“It was probably one of the best experiences I’ve ever had,” Delgado said. “When you’re down there playing, it looks so big. If you’re there as a spectator, of course it still looks really big. But when you’re down there playing, it’s something different. It was a really special moment for me.”

Despite playing in a world-class stadium for one of Mexico’s biggest clubs, Delgado noticed that the league faced a few bumps during its first season.

“It was something new for everyone,” she said. “It was hard at the beginning because we were a professional team, but we haven’t earned that place yet. We would have some issues even just with fields sometimes.

“ We would have to share the weight room with the underages – the under-20s, under-17s. We would have to find the time when the first team was not training so we could train. It was kind of hard to find that balance or even that time for us.”

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Becoming a Sun Devil

With her career progressing, Delgado had several options regarding where to take it next, but one stood out for her and her family: the NCAA.

“That was something I had already in mind before (Liga MX Femenil) opened or existed,” Delgado said. “It was something me and my family talked about when I started playing soccer. For us, it was kind of the goal to be here to get a scholarship in the U.S., coming here to get my bachelor’s and play here. It was like a dream when I was a kid. Of course, that kind of changed a little when Liga MX was created, but I would say since I started playing soccer this was the goal or what I was aiming to be.”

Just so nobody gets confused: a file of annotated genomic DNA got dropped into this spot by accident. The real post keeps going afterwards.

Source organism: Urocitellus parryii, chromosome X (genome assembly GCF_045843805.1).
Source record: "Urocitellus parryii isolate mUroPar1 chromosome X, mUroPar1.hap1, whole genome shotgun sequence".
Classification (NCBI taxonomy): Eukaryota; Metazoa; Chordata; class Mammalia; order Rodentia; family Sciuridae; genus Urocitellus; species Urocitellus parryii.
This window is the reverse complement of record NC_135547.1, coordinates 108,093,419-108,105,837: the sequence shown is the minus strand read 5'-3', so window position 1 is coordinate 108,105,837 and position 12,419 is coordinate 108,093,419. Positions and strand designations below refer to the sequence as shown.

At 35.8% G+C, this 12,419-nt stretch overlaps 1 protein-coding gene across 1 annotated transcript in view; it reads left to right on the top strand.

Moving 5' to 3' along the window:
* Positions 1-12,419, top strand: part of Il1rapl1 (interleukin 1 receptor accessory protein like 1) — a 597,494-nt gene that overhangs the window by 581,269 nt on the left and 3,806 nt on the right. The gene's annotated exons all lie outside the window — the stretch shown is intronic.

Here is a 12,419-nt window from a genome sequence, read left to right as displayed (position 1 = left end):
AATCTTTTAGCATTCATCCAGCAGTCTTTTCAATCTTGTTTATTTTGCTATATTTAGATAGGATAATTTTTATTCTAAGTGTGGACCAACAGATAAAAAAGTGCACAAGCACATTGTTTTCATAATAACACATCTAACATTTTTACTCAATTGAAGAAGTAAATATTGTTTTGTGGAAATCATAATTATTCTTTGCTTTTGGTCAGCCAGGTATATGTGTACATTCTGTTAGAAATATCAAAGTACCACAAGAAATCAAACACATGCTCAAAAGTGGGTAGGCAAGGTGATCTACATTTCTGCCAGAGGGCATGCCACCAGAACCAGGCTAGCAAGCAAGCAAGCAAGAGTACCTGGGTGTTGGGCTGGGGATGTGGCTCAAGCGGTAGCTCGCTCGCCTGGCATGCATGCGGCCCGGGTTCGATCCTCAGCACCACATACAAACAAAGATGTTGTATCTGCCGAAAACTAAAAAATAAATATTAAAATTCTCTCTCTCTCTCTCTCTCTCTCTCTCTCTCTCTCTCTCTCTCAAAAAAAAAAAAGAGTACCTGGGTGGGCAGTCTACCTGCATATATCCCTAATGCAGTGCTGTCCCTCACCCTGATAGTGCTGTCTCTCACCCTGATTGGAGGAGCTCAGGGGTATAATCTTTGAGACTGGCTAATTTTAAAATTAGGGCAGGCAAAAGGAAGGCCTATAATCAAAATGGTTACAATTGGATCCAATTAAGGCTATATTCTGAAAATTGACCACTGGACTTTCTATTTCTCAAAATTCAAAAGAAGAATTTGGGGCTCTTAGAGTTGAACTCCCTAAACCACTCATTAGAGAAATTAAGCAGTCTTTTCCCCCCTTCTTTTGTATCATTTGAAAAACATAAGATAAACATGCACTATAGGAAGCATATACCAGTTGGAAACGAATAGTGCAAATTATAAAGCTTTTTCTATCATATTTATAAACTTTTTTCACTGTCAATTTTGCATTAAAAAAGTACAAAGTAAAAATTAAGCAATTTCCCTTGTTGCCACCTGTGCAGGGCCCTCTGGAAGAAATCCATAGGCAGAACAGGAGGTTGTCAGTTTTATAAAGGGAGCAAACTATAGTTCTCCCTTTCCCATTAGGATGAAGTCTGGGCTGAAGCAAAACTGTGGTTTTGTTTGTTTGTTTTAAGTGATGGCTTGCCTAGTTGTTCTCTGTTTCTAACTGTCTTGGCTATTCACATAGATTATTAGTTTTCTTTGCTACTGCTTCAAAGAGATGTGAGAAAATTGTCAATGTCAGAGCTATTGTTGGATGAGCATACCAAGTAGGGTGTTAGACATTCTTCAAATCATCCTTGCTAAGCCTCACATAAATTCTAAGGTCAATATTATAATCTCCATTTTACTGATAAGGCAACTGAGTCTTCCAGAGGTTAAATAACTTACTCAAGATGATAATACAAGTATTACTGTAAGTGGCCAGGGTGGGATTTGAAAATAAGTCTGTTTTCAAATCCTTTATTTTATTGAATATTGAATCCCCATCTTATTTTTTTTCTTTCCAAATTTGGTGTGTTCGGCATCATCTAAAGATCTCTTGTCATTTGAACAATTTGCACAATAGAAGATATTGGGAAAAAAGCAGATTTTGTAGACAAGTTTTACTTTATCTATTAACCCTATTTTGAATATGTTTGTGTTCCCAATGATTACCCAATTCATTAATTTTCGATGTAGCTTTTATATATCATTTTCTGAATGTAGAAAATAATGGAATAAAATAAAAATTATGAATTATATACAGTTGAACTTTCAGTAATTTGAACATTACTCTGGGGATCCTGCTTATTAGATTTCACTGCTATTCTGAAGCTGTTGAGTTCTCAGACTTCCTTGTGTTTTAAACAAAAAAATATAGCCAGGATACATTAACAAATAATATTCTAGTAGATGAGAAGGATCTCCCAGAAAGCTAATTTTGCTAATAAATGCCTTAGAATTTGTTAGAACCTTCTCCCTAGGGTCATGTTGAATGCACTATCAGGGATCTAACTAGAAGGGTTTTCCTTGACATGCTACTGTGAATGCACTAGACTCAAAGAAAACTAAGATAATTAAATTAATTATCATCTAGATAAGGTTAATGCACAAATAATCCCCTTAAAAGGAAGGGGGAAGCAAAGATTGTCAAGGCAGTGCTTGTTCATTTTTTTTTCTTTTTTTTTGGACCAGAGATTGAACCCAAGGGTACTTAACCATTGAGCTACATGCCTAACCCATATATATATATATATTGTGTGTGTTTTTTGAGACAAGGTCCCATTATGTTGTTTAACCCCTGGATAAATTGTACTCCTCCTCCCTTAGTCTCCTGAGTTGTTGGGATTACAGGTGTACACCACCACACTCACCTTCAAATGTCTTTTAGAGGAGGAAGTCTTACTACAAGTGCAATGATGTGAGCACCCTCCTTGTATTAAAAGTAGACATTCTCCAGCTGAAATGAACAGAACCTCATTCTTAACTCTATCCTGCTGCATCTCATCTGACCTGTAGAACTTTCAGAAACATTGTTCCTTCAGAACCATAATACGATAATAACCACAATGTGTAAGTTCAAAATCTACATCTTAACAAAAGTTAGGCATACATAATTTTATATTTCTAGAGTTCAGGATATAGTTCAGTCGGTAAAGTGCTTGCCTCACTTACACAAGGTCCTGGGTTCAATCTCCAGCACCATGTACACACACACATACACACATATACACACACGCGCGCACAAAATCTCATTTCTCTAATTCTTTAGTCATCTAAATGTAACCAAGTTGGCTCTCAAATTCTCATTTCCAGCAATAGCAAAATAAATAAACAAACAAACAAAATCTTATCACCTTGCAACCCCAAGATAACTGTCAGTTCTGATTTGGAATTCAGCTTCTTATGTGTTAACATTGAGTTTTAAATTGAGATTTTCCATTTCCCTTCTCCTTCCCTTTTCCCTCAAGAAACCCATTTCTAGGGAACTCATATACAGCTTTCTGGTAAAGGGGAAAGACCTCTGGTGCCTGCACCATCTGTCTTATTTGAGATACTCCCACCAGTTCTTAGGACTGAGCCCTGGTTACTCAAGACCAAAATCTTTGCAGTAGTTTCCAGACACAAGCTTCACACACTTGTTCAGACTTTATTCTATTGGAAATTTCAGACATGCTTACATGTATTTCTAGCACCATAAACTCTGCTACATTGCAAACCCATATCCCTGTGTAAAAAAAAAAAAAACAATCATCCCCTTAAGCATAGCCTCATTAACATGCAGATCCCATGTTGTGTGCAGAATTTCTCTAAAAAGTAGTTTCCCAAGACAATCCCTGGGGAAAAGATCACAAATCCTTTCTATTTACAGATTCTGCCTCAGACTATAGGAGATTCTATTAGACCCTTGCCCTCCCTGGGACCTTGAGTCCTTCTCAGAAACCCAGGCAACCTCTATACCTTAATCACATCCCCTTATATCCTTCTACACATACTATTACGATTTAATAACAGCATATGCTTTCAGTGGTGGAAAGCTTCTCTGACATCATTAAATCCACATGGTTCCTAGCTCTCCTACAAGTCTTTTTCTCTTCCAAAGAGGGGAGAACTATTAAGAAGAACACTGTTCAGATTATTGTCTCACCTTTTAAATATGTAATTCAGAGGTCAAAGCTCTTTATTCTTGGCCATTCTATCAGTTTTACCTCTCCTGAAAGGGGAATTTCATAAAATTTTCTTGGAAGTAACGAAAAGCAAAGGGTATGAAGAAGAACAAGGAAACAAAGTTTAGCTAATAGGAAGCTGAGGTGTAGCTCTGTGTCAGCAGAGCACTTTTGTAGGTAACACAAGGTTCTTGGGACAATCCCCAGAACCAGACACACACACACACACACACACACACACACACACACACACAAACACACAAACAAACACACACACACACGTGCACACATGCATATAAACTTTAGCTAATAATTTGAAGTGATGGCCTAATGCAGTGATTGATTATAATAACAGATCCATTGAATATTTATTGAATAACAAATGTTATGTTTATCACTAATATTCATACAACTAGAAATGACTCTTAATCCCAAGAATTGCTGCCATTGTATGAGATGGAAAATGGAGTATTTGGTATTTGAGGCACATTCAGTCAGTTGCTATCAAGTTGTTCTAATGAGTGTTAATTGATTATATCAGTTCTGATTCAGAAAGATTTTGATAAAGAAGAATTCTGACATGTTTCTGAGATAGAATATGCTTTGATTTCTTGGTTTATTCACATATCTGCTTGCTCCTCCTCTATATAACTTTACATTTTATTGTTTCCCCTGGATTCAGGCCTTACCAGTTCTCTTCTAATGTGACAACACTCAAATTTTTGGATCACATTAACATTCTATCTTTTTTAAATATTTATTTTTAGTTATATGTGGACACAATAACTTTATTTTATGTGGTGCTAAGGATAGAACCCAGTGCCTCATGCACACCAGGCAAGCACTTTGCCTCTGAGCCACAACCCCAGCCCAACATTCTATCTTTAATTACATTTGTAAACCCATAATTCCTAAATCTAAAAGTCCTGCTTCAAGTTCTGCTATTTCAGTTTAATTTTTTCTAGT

Before she could take the next step, she needed to part ways with Club América.

“It was a hard process,” Delgado said. “They didn’t want me to come. They wanted me to stay there and sign a professional contract. I had to talk to them and tell them I’m thinking about going to the U.S., getting a scholarship, play college over there, so I can’t sign a professional contract.”

The club was cooperative and modified Delgado’s contract to a more developmental one, meaning she would not be paid and would remain eligible to compete at the collegiate level.

However, when the contract ended after six months, Delgado began to get cold feet.

Club América offered her a full professional contract along with schooling options – albeit limited.

With this in mind, Delgado told her parents she was not entirely sure she still wanted to go to the U.S., but her mother told her to visit ASU as they planned and to at least hear what the school had to offer.

After seeing Tempe for herself, Delgado became increasingly open to joining the Sun Devils.

“I was honestly really happy I came,” she said. “I think it was going to be a really big mistake if I would have said no. Coming here was a crucial part for me to actually decide to come. Before that, I was almost a hundred percent sure I didn’t want to come anymore. (Club America) were kind of offering me school, but it was hard because I was going to have to study something I didn’t really want to.